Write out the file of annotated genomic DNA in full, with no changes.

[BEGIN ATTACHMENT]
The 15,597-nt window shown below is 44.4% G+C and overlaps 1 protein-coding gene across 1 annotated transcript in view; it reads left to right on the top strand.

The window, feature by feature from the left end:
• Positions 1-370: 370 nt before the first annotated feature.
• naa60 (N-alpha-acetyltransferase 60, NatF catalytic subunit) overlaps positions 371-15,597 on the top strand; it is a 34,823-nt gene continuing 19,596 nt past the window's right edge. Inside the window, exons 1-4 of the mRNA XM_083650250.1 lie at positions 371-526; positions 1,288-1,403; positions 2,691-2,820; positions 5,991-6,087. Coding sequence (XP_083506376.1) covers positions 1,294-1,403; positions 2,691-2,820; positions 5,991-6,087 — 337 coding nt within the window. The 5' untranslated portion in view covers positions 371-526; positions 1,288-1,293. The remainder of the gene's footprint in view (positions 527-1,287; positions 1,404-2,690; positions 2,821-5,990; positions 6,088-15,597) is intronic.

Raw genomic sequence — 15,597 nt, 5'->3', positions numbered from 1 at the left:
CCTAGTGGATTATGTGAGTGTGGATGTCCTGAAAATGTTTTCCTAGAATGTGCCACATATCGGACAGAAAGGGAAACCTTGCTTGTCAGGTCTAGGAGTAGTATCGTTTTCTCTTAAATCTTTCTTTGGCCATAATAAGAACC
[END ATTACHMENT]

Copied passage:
The 15,597-nt window shown below is 44.4% G+C and overlaps 1 protein-coding gene across 1 annotated transcript in view; it reads left to right on the top strand.

The window, feature by feature from the left end:
• Positions 1-370: 370 nt before the first annotated feature.
• naa60 (N-alpha-acetyltransferase 60, NatF catalytic subunit) overlaps positions 371-15,597 on the top strand; it is a 34,823-nt gene continuing 19,596 nt past the window's right edge. Inside the window, exons 1-4 of the mRNA XM_083650250.1 lie at positions 371-526; positions 1,288-1,403; positions 2,691-2,820; positions 5,991-6,087. Coding sequence (XP_083506376.1) covers positions 1,294-1,403; positions 2,691-2,820; positions 5,991-6,087 — 337 coding nt within the window. The 5' untranslated portion in view covers positions 371-526; positions 1,288-1,293. The remainder of the gene's footprint in view (positions 527-1,287; positions 1,404-2,690; positions 2,821-5,990; positions 6,088-15,597) is intronic.

Raw genomic sequence — 15,597 nt, 5'->3', positions numbered from 1 at the left:
CCTAGTGGATTATGTGAGTGTGGATGTCCTGAAAATGTTTTCCTAGAATGTGCCACATATCGGACAGAAAGGGAAACCTTGCTTGTCAGGTCTAGGAGTAGTATCGTTTTCTCTTAAATCTTTCTTTGGCCATAATAAGAACC